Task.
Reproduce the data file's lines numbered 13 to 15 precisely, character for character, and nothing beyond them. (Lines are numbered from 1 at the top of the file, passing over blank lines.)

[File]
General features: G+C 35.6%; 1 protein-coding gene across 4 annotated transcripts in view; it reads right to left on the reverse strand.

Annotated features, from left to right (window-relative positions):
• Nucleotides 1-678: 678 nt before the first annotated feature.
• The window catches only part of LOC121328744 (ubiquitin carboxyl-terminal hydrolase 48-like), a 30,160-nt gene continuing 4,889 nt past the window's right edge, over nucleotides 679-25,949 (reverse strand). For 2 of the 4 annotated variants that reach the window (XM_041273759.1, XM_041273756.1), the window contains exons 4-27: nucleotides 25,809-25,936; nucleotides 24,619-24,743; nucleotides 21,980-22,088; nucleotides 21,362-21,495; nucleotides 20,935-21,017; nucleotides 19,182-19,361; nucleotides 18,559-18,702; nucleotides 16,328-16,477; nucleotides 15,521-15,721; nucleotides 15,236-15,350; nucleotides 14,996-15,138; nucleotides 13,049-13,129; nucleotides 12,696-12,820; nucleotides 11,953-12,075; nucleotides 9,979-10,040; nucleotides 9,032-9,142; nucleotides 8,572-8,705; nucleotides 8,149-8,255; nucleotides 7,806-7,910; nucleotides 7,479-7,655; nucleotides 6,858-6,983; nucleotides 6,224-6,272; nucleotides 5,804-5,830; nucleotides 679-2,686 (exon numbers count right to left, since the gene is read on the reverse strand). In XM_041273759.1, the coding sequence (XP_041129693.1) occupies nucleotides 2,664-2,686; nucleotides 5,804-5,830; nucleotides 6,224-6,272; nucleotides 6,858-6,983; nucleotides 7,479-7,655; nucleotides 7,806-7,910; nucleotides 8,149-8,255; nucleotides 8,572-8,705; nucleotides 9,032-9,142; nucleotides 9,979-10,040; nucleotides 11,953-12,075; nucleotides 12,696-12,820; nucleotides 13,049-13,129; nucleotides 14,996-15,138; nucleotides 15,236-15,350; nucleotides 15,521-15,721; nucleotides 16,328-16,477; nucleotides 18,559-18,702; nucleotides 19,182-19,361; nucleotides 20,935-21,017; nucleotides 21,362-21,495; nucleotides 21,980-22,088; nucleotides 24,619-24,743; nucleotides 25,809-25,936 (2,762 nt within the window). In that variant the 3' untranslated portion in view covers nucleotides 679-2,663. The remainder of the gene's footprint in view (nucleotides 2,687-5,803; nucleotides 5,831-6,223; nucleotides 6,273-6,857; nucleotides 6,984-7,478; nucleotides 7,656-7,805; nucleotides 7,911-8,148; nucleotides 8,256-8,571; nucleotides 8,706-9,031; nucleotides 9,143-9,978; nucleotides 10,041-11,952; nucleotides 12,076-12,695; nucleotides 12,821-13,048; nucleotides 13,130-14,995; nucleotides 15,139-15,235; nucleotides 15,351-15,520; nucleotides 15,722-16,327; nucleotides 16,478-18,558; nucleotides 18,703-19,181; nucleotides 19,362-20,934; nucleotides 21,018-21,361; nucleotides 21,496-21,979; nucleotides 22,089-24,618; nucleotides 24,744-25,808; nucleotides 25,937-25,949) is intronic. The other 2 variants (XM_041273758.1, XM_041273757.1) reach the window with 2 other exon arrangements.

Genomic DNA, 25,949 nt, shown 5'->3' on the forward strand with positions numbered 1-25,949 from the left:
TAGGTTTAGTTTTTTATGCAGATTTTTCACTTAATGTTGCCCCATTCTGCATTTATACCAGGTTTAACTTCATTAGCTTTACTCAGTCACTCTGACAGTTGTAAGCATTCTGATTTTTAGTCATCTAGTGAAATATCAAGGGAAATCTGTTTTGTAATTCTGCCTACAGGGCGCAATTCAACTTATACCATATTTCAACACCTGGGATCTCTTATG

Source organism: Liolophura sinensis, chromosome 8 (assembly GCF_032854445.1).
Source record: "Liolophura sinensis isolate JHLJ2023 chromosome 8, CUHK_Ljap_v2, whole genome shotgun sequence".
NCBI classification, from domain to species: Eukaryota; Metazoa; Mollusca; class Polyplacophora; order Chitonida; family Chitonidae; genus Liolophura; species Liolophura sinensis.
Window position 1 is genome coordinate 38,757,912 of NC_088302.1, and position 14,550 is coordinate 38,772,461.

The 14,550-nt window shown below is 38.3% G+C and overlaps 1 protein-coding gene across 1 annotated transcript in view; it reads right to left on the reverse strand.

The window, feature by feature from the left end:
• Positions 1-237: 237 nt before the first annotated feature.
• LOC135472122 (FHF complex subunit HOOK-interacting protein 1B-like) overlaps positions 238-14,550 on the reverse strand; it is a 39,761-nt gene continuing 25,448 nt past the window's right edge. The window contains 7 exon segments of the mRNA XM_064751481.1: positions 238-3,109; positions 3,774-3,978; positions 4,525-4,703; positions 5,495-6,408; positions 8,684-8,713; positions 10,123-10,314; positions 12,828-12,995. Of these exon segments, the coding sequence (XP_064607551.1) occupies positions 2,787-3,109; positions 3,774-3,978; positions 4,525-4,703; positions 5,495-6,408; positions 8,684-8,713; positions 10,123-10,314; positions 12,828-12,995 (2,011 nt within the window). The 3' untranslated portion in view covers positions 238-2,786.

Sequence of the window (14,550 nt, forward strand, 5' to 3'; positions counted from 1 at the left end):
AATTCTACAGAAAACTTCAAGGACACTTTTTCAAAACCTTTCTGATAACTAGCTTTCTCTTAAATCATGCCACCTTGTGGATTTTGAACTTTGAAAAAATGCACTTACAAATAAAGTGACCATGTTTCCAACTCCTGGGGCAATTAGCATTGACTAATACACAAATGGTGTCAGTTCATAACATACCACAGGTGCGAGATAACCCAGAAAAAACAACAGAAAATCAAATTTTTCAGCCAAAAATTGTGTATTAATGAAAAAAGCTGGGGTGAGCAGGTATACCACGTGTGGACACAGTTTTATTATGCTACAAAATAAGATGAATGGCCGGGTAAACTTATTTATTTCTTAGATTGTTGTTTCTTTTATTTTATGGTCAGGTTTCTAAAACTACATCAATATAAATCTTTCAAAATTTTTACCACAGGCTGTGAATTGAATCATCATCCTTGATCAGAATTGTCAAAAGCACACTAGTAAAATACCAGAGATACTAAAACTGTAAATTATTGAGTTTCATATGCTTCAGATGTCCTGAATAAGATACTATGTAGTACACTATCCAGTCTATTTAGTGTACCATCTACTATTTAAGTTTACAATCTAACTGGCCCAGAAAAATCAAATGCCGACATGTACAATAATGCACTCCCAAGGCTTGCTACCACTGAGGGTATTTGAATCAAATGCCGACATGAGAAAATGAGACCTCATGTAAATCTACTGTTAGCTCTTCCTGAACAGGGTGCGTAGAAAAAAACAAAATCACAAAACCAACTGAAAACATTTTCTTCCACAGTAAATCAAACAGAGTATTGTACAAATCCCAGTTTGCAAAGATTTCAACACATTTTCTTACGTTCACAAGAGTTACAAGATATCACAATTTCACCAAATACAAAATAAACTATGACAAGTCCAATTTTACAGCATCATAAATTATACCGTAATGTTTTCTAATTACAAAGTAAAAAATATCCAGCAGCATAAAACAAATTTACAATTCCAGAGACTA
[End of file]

• Positions 1-237: 237 nt before the first annotated feature.
• LOC135472122 (FHF complex subunit HOOK-interacting protein 1B-like) overlaps positions 238-14,550 on the reverse strand; it is a 39,761-nt gene continuing 25,448 nt past the window's right edge. The window contains 7 exon segments of the mRNA XM_064751481.1: positions 238-3,109; positions 3,774-3,978; positions 4,525-4,703; positions 5,495-6,408; positions 8,684-8,713; positions 10,123-10,314; positions 12,828-12,995. Of these exon segments, the coding sequence (XP_064607551.1) occupies positions 2,787-3,109; positions 3,774-3,978; positions 4,525-4,703; positions 5,495-6,408; positions 8,684-8,713; positions 10,123-10,314; positions 12,828-12,995 (2,011 nt within the window). The 3' untranslated portion in view covers positions 238-2,786.

Sequence of the window (14,550 nt, forward strand, 5' to 3'; positions counted from 1 at the left end):